Be able to perform the Ortolani and Barlow tests

b.

Teach double or triple diapering for added support

c.

Explain to the parents the need for serial casting

d.

Carefully monitor infants for DDH at follow-up visits

ANS: D

Because DDH often is not detected at birth, infants should be carefully monitored at follow-up visits.

The Ortolani and Barlow tests must be performed by experienced clinicians to prevent fracture or other damage to the hip.

Double or triple diapering is not recommended because it promotes hip extension, thus worsening the problem.

Serial casting is done for clubfoot, not DDH.

DIF: Cognitive Level: Comprehension REF: 885

OBJ: Client Needs: Health Promotion and Maintenance

TOP: Nursing Process: Planning

8. As a home care nurse, you are visiting a 5-day-old male infant for a scheduled follow-up appointment to ensure that he is responding to home phototherapy for treatment of jaundice. Based on the diagnosis of hyperbilirubinemia, you are aware that the development of acute bilirubin encephalopathy is a risk for this infant. This disease process occurs after the bilirubin level has peaked. After completing a thorough assessment and obtaining a history from the parents, you recognize that this infant is in the first phase of encephalopathy when he exhibits:

a.

A high-pitched cry

b.

Severe muscle spasms (opisthotonos)

c.

Fever and seizures

d.

Hypotonia, lethargy, and poor suck

ANS: D

The early and most subtle symptoms of bilirubin encephalopathy include hypotonia, lethargy, poor suck, and depressed or absent Moro reflex.

Should the infant display symptoms such as a high-pitched cry, severe muscle spasms, hyperreflexia, or arching of the back, the nurse should be aware that the baby has progressed beyond the more subtle signs of the first phase. Medical attention is necessary immediately.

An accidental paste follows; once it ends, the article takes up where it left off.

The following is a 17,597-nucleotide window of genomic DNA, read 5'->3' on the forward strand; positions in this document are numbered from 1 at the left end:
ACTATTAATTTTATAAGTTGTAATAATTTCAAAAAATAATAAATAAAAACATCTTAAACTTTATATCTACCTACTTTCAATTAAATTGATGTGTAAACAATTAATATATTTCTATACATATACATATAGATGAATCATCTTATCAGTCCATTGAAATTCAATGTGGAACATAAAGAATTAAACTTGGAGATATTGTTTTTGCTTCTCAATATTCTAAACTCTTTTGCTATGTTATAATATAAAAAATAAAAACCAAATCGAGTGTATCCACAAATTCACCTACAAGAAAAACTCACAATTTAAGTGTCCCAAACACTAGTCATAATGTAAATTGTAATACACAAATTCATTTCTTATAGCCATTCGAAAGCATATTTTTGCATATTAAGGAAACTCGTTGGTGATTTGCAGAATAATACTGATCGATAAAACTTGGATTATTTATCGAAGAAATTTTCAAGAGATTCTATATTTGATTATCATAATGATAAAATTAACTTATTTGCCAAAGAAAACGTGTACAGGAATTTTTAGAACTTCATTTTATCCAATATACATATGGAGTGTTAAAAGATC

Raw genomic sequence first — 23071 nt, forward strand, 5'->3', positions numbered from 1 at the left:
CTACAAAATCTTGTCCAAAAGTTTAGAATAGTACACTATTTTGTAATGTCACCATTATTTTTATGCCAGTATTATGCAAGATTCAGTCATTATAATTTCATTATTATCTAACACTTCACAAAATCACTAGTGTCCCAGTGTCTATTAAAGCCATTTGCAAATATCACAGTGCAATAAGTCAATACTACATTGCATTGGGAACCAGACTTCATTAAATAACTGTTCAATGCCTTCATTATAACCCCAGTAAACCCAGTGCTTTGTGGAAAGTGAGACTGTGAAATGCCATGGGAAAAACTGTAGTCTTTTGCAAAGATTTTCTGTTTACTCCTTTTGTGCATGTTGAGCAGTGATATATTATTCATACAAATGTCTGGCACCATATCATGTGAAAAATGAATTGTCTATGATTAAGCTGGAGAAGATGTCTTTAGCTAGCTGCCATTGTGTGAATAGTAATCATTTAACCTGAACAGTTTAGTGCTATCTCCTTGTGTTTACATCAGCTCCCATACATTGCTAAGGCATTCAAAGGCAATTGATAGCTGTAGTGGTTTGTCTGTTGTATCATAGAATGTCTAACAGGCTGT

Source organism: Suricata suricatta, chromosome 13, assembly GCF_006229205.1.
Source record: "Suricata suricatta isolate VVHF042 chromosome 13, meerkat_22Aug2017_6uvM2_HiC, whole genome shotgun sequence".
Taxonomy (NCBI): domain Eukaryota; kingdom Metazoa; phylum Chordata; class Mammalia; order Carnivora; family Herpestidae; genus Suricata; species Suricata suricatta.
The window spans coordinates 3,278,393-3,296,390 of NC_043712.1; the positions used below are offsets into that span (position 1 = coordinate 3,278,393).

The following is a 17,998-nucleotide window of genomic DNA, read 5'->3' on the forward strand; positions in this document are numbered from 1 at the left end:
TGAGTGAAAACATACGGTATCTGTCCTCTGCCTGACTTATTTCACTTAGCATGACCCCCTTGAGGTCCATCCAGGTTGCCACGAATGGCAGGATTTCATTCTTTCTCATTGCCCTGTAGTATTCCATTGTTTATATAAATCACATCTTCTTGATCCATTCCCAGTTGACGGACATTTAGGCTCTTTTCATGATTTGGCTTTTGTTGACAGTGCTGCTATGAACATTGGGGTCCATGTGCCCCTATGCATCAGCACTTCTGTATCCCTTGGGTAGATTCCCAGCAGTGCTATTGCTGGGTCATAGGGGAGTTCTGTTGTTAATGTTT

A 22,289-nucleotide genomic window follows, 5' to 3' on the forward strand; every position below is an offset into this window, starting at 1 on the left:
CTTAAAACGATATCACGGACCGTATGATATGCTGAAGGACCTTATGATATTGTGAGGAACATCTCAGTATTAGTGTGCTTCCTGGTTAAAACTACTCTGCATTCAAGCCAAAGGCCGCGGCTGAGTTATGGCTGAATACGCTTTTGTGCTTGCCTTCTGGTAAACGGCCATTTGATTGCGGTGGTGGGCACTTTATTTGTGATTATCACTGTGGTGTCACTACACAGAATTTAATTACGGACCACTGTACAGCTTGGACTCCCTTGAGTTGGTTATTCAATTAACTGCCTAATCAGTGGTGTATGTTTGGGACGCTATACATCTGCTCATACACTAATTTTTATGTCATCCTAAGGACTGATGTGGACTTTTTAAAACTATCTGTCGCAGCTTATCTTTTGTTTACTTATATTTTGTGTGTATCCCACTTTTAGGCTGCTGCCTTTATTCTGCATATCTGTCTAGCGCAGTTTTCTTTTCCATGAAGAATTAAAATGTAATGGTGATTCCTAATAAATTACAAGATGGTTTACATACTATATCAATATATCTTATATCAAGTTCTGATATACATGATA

Should the infant display symptoms such as a high-pitched cry, severe muscle spasms, hyperreflexia, or arching of the back, the nurse should be aware that the baby has progressed beyond the more subtle signs of the first phase. Medical attention is necessary immediately.

Symptoms may progress from the subtle indications of the first phase to fever and seizures in as little as 24 hours. Only about half of these infants survive and will have permanent sequelae including auditory deficiencies, intellectual deficits, and movement abnormalities.

DIF: Cognitive Level: Analysis REF: 870

OBJ: Client Needs: Health Promotion and Maintenance

TOP: Nursing Process: Assessment

9. The most widespread use of postnatal testing for genetic disease is the routine screening of newborns for inborn errors of metabolism (IEM). Which condition is not an IEM?

a.

Phenylketonuria (PKU)

b.

Galactosemia

c.

Hemoglobinopathy

d.

Cytomegalovirus (CMV)

ANS: D

CMV is not a metabolic disorder. Rather it is a virus contracted by the fetus. CMV cannot be detected by newborn screening.

PKU is an IEM that can be diagnosed with newborn screening.